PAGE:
Scotland sees huge rise in industrial property investment

Simon Capaldi

THE industrial property market in Scotland thrived last year, according to newly released figures.

Stats from property consultancy Knight Frank showed total investment rose dramatically from £128 million in 2016 to £346 million in 2017 – an increase of 170%.

The consultancy’s Logistics and Industrial Commentary (LOGIC) report, which examines trends in industrial warehouses and sheds, shows demand in Scotland for smaller industrial units (under 50,000 sq. ft.) is helping drive growth in the market, while interest in larger units (above 50,000 sq. ft.) slowed in the second half of the year.

A comparison between Glasgow and Edinburgh revealed similar trends at the smaller end of the market, with Knight Frank adding that availability of stock was outstripped by demand, placing a premium on space in both cities.

At the larger end of the market in the second half of 2017, the consultancy said limited availability and weaker occupier demand resulted in a number of high-profile buildings remaining vacant in Glasgow. Similarly, in Edinburgh, there was no activity in the market for units above 50,000 sq. ft.

In Aberdeen, Knight Frank said that while the majority of occupiers seeking space continue to represent oil and gas interests, there has been a rise from outwith the industry looking to take advantage of reduced rents and incentives.

Simon Capaldi, agency partner at Knight Frank in Edinburgh said, “We’re seeing the central belt economy return to normal growth, which is reflected by the significant increase in industrial investments in Scotland over the past six months. While uptake in Aberdeen remains relatively low, we’d expect to see more activity in 2018 as the price of oil stabilises and occupiers continue to take advantage of rent reductions and other incentives.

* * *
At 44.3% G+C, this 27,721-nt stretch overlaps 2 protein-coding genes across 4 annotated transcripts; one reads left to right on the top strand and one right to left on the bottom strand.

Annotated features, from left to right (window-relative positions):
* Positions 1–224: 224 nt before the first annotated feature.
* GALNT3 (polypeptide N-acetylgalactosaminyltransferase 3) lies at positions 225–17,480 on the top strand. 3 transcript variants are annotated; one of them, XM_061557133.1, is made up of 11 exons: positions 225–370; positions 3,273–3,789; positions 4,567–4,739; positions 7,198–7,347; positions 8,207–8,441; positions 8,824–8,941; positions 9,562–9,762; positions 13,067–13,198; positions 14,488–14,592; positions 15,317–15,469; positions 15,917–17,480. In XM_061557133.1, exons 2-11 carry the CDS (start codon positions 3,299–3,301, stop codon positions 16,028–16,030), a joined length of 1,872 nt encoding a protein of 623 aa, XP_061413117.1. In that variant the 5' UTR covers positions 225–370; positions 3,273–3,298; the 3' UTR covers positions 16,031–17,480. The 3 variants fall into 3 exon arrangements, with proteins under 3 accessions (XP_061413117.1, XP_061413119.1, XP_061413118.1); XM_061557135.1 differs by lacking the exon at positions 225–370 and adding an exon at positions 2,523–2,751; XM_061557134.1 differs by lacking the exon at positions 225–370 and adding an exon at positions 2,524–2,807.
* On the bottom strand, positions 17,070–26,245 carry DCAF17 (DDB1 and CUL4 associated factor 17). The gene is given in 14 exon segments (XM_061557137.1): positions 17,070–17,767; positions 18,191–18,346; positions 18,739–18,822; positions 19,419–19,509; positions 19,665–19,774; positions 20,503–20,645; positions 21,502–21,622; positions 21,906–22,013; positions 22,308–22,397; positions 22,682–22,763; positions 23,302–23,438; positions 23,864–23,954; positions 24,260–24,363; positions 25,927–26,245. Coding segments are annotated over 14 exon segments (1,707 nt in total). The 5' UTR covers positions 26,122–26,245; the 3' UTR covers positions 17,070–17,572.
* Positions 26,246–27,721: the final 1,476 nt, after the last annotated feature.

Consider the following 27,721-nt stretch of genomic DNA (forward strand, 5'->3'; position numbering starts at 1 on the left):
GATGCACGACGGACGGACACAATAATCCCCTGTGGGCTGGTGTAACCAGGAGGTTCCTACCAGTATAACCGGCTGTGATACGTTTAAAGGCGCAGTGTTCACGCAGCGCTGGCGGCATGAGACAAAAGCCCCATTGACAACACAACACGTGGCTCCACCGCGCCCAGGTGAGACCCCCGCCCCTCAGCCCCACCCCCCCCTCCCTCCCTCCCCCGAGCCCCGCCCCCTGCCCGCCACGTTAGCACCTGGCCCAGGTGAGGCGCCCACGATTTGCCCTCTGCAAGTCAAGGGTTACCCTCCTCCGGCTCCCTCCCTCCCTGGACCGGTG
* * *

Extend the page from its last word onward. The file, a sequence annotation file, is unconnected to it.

“That being said, there remains a chronic lack of supply and fairly limited new-build activity across Glasgow and Edinburgh which is forcing rents up, particularly in units of 5,000 sq. ft. or less. This is a significant issue in Glasgow, which, while offering a number of vacant high-profile units, is not currently geared up to accommodate growth at the smaller side of the market. High building costs are playing a significant role in restricting the volume of new stock coming to market, which is encouraging clients to look further afield in areas such as East Kilbride, meaning established locations such as Hillington remain in high demand.

“In Edinburgh, higher values attributed to developments for residential, leisure, hotel and retail units, mean we’ll likely see the cost per square foot of industrial space continue to rise throughout the year as developers follow the money.”

Jamie Fergusson, capital markets partner at Knight Frank added, “Investors continue to chase industrial property. The outlook suggests future vacancy levels will remain low, which is good news for landlords as rental growth will continue and filter into more secondary areas. Broadly speaking, the sector continues to strengthen and with a more optimistic outlook from buyers with regards to the political and economic backdrop, we’d expect demand to continue rising from investors and yields to become more comparable to those being achieved in England.”